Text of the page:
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Believer’s Prayer

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Prayer for Presence

Life_in_Tension_revision_front_20200101By Stephen W. Hiemstra

Compassionate Father,

Be especially near me this morning—blot out my guilt; hide my shame; cover up my sin.

Though I am unworthy, share an intimate moment with me. Remind me of better times.

Grant me a new day in the sunshine of your mercy—a day when I could lose myself in your love and extend your love with abandon to those around me.

Open a bridge over the gaps that separate us—time and holiness and power—that I might spend more time with those around me, might share in your holy affections, might overcome my own weaknesses and bitterness, and turn to you, instead of into my pain, that I may experience godly, redemptive grief.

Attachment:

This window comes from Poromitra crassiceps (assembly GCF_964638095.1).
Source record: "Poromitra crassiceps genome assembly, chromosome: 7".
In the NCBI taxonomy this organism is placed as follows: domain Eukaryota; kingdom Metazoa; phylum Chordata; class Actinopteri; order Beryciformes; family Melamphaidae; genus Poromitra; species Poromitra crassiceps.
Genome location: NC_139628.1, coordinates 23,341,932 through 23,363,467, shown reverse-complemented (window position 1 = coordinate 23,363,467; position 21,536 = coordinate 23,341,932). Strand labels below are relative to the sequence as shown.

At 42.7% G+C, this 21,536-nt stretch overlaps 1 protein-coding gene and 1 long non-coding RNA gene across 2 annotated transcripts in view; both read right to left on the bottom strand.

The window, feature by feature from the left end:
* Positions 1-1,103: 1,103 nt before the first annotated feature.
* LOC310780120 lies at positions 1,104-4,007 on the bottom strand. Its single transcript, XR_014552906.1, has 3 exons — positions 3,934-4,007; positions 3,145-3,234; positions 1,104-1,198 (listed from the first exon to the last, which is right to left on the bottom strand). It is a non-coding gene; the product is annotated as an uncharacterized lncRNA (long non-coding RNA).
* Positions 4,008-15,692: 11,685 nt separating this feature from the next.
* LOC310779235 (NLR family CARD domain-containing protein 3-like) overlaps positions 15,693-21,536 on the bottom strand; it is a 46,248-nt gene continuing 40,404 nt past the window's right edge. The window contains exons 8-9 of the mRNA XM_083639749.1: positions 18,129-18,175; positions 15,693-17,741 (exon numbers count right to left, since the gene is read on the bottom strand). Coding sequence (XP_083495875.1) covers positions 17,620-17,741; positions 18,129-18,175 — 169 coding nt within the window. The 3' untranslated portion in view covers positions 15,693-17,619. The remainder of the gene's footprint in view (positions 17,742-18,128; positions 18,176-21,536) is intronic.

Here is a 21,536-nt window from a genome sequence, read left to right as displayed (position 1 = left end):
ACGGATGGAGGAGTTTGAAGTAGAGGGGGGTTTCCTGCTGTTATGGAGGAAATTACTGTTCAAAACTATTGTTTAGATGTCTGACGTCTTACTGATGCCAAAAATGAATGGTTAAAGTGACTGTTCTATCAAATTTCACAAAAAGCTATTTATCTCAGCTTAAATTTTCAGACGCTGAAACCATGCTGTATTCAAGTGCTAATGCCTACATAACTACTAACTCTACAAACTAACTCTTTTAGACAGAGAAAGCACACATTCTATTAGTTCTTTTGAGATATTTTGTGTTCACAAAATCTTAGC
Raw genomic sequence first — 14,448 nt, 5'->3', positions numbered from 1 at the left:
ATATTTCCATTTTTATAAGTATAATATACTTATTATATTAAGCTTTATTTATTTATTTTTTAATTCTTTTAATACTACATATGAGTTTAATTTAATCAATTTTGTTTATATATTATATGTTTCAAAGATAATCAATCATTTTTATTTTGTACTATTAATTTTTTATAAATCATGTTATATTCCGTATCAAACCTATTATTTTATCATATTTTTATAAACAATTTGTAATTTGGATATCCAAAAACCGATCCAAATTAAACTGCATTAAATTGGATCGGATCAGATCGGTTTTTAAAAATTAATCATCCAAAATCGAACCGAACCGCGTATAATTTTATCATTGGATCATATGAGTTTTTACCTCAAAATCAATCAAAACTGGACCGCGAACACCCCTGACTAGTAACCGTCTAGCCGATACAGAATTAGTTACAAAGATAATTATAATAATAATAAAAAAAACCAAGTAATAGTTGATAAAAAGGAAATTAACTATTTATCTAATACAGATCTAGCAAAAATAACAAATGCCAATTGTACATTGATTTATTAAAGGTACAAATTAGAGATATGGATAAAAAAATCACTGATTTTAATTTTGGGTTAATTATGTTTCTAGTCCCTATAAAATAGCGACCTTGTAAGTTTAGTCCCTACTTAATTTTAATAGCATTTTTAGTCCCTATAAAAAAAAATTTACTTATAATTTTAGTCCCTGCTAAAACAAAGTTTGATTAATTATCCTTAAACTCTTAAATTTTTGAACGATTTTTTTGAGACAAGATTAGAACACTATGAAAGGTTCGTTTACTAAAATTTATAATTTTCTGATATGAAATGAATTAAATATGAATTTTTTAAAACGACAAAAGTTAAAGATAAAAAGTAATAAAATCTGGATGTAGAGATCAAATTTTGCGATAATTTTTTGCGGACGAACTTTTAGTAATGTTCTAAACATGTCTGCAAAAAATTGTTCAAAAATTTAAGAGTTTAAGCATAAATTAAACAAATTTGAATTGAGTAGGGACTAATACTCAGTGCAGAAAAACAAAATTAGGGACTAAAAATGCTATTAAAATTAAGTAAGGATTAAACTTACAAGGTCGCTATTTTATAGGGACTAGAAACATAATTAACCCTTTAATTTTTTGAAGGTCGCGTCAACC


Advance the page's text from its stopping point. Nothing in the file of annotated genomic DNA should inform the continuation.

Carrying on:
Through the power of your Holy Spirit and in Jesus’ name, Amen.

Prayer for Presence

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Believer’s Prayer

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Prayer of Presence

PA Church
Photo by Stephen W. Hiemstra

By Stephen W. Hiemstra

Almighty father,

You created us in your image and ushered us into your presence honoring us more than we could ever honor you. Teach us to honor you more every day!

Forgive our unwillingness to usher others into your presence and to honor them as you have honored us. Teach us to honor those around us more every day!